By Katrina Gossett — 03/17/2014
The first panel session I went to today was about a topic I have not explored much: genetic testing. I was diagnosed when I was 13 months old and I haven't really thought much about testing since. (I didn't really think about it much then either since I was a baby, but I digress.)
Even though I haven't thought about the importance and implications of genetic testing, it may one day be very important to me and to those in my family, as we think about having children of our own. So I decided to listen in.
Genetic testing is at a crossroads. The professionals on the panel talked about the decreased cost of genetic testing and the increasing value, especially for research. As clinical trials are popping up, knowing an exact diagnosis will be very important. It is also important for many just to have peace of mind and closure. The panelists discussed the huge benefit of this knowledge, increasing exponentially every day as research continues.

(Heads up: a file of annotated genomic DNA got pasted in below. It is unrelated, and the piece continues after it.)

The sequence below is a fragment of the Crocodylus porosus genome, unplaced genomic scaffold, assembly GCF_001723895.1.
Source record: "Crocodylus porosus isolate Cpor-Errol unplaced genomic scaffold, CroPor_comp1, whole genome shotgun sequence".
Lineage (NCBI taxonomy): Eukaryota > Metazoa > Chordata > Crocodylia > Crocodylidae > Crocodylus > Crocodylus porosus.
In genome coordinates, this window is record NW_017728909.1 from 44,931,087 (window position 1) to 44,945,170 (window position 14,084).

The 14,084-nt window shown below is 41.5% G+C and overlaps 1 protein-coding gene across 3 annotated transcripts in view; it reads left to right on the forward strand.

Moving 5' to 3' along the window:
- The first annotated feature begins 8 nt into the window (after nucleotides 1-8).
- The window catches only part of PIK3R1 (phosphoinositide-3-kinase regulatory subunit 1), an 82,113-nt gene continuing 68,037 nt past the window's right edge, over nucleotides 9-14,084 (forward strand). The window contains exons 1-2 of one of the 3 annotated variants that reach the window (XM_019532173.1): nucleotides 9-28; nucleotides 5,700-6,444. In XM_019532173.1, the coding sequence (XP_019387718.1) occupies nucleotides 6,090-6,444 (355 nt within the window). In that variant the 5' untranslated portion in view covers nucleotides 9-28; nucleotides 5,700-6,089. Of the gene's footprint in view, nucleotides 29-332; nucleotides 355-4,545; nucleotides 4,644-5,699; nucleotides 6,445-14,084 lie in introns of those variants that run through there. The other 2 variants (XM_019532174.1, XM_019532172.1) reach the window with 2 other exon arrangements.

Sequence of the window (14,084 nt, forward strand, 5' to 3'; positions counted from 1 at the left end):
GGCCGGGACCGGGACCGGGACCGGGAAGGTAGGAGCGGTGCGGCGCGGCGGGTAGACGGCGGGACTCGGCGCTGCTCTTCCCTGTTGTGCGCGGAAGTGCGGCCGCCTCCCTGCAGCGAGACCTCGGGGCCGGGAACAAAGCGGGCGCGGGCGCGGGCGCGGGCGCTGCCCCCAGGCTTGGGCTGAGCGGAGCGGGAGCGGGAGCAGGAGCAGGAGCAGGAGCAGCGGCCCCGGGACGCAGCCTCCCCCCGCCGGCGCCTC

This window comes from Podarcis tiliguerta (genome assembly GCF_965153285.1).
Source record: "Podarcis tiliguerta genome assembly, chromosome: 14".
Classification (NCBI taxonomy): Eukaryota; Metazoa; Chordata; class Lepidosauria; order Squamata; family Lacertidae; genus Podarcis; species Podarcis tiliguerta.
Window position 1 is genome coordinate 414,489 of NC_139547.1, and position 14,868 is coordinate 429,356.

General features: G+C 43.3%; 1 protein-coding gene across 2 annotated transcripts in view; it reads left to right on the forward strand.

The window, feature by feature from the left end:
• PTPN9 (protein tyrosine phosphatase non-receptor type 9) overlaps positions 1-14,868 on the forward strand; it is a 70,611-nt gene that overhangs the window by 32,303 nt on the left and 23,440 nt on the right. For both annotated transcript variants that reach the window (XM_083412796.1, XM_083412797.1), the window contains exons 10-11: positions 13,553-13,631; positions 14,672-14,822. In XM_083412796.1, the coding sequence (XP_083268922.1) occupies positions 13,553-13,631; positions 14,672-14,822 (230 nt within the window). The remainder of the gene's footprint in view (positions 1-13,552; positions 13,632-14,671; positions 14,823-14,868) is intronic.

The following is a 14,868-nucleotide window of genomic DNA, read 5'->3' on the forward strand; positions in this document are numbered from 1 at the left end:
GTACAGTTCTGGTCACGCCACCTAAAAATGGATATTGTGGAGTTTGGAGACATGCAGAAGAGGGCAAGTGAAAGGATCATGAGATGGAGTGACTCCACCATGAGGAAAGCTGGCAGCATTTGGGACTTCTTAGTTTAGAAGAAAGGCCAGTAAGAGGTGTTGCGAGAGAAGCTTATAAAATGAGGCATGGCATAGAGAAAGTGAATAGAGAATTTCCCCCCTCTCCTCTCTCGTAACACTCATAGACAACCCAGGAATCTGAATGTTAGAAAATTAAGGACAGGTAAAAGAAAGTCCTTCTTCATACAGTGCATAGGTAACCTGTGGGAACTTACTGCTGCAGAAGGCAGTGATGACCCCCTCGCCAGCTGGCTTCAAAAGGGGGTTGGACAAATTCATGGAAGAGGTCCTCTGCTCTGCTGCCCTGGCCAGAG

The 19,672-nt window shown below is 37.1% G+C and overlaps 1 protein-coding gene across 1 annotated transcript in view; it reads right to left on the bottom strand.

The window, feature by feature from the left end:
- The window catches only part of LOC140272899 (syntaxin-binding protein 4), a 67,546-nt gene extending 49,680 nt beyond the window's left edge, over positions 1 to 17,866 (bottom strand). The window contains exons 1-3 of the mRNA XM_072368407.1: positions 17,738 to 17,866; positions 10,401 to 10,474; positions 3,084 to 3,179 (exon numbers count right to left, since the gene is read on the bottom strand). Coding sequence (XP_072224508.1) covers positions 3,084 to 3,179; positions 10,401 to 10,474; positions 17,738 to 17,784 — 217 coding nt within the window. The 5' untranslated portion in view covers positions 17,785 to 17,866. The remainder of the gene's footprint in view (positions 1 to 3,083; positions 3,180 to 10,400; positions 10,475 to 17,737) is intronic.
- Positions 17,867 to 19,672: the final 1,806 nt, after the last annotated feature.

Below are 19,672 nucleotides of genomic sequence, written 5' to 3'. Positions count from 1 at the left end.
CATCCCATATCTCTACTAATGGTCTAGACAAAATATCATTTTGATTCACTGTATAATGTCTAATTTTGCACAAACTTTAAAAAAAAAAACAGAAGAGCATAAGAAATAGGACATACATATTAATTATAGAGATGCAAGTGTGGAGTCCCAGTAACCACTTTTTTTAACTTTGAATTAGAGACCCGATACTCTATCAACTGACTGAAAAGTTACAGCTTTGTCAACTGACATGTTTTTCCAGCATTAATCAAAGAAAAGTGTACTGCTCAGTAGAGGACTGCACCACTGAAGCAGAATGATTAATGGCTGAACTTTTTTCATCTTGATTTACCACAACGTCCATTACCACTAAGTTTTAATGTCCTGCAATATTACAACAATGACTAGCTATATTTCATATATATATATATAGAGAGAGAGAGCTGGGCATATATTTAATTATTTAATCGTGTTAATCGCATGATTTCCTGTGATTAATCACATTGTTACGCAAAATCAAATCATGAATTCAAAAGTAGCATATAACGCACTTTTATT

They also discussed the drawbacks and potential consequences that every patient must consider in having genetic tests. Some relatives of current patients with neuromuscular diseases may want testing even though they don't have many symptoms. This could, however, impact their ability to get life insurance or disability insurance, so they need to make educated decisions. Additionally, doctors need to consider whether insurance will cover the tests and if there are ways to make sure they get covered. In all cases, all the panelists agreed that the patients need to be the ones making educated decisions about what testing they want with guidance from doctors and genetic counselors.
Overall, I found this panel very thought-provoking. The questions I will face about genes aren’t limited to skinny vs. boot cut, and these panelists gave me some interesting issues to consider.
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